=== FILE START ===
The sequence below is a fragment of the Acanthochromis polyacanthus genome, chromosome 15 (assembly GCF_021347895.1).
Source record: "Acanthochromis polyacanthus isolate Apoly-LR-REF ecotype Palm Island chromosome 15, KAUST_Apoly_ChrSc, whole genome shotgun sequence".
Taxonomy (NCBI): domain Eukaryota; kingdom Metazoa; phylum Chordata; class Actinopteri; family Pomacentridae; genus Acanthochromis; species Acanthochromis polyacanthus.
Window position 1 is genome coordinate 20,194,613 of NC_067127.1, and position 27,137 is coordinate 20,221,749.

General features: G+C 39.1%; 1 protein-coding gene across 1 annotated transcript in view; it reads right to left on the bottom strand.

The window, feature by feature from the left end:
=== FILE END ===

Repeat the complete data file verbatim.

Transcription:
The sequence below is a fragment of the Acanthochromis polyacanthus genome, chromosome 15 (assembly GCF_021347895.1).
Source record: "Acanthochromis polyacanthus isolate Apoly-LR-REF ecotype Palm Island chromosome 15, KAUST_Apoly_ChrSc, whole genome shotgun sequence".
Taxonomy (NCBI): domain Eukaryota; kingdom Metazoa; phylum Chordata; class Actinopteri; family Pomacentridae; genus Acanthochromis; species Acanthochromis polyacanthus.
Window position 1 is genome coordinate 20,194,613 of NC_067127.1, and position 27,137 is coordinate 20,221,749.

General features: G+C 39.1%; 1 protein-coding gene across 1 annotated transcript in view; it reads right to left on the bottom strand.

The window, feature by feature from the left end: